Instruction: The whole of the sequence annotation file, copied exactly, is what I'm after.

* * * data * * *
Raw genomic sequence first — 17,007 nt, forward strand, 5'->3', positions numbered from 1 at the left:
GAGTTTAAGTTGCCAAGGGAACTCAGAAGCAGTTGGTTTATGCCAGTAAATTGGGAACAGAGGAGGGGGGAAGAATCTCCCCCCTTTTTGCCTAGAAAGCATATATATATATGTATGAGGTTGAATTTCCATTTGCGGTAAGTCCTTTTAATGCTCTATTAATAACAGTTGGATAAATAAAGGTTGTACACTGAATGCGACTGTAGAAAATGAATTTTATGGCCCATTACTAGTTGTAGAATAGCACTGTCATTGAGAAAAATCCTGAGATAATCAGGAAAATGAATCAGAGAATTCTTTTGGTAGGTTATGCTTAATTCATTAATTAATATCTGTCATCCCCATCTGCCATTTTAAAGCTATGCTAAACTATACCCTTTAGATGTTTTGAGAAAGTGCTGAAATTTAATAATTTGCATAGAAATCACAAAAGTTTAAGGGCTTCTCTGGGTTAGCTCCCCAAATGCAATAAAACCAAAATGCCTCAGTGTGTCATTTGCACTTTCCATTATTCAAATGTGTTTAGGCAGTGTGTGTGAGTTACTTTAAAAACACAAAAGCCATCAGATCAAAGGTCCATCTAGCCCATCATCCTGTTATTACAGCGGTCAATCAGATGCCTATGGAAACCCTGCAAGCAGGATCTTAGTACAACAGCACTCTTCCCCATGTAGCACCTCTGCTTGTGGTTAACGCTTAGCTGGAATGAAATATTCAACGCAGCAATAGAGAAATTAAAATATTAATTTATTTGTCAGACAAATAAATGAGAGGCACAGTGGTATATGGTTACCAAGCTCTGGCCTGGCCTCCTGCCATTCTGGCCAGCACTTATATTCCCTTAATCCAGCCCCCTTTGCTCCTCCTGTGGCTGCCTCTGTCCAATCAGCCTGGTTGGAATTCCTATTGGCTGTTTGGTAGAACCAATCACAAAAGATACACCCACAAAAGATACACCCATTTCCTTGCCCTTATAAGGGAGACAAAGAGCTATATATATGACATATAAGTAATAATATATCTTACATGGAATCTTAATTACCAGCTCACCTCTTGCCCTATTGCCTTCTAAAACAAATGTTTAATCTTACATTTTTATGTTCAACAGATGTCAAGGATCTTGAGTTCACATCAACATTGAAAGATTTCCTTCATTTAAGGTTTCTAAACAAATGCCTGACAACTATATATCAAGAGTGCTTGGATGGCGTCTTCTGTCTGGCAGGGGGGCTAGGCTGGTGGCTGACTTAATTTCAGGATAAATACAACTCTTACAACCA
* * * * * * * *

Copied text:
Raw genomic sequence first — 17,007 nt, forward strand, 5'->3', positions numbered from 1 at the left:
GAGTTTAAGTTGCCAAGGGAACTCAGAAGCAGTTGGTTTATGCCAGTAAATTGGGAACAGAGGAGGGGGGAAGAATCTCCCCCCTTTTTGCCTAGAAAGCATATATATATATGTATGAGGTTGAATTTCCATTTGCGGTAAGTCCTTTTAATGCTCTATTAATAACAGTTGGATAAATAAAGGTTGTACACTGAATGCGACTGTAGAAAATGAATTTTATGGCCCATTACTAGTTGTAGAATAGCACTGTCATTGAGAAAAATCCTGAGATAATCAGGAAAATGAATCAGAGAATTCTTTTGGTAGGTTATGCTTAATTCATTAATTAATATCTGTCATCCCCATCTGCCATTTTAAAGCTATGCTAAACTATACCCTTTAGATGTTTTGAGAAAGTGCTGAAATTTAATAATTTGCATAGAAATCACAAAAGTTTAAGGGCTTCTCTGGGTTAGCTCCCCAAATGCAATAAAACCAAAATGCCTCAGTGTGTCATTTGCACTTTCCATTATTCAAATGTGTTTAGGCAGTGTGTGTGAGTTACTTTAAAAACACAAAAGCCATCAGATCAAAGGTCCATCTAGCCCATCATCCTGTTATTACAGCGGTCAATCAGATGCCTATGGAAACCCTGCAAGCAGGATCTTAGTACAACAGCACTCTTCCCCATGTAGCACCTCTGCTTGTGGTTAACGCTTAGCTGGAATGAAATATTCAACGCAGCAATAGAGAAATTAAAATATTAATTTATTTGTCAGACAAATAAATGAGAGGCACAGTGGTATATGGTTACCAAGCTCTGGCCTGGCCTCCTGCCATTCTGGCCAGCACTTATATTCCCTTAATCCAGCCCCCTTTGCTCCTCCTGTGGCTGCCTCTGTCCAATCAGCCTGGTTGGAATTCCTATTGGCTGTTTGGTAGAACCAATCACAAAAGATACACCCACAAAAGATACACCCATTTCCTTGCCCTTATAAGGGAGACAAAGAGCTATATATATGACATATAAGTAATAATATATCTTACATGGAATCTTAATTACCAGCTCACCTCTTGCCCTATTGCCTTCTAAAACAAATGTTTAATCTTACATTTTTATGTTCAACAGATGTCAAGGATCTTGAGTTCACATCAACATTGAAAGATTTCCTTCATTTAAGGTTTCTAAACAAATGCCTGACAACTATATATCAAGAGTGCTTGGATGGCGTCTTCTGTCTGGCAGGGGGGCTAGGCTGGTGGCTGACTTAATTTCAGGATAAATACAACTCTTACAACCA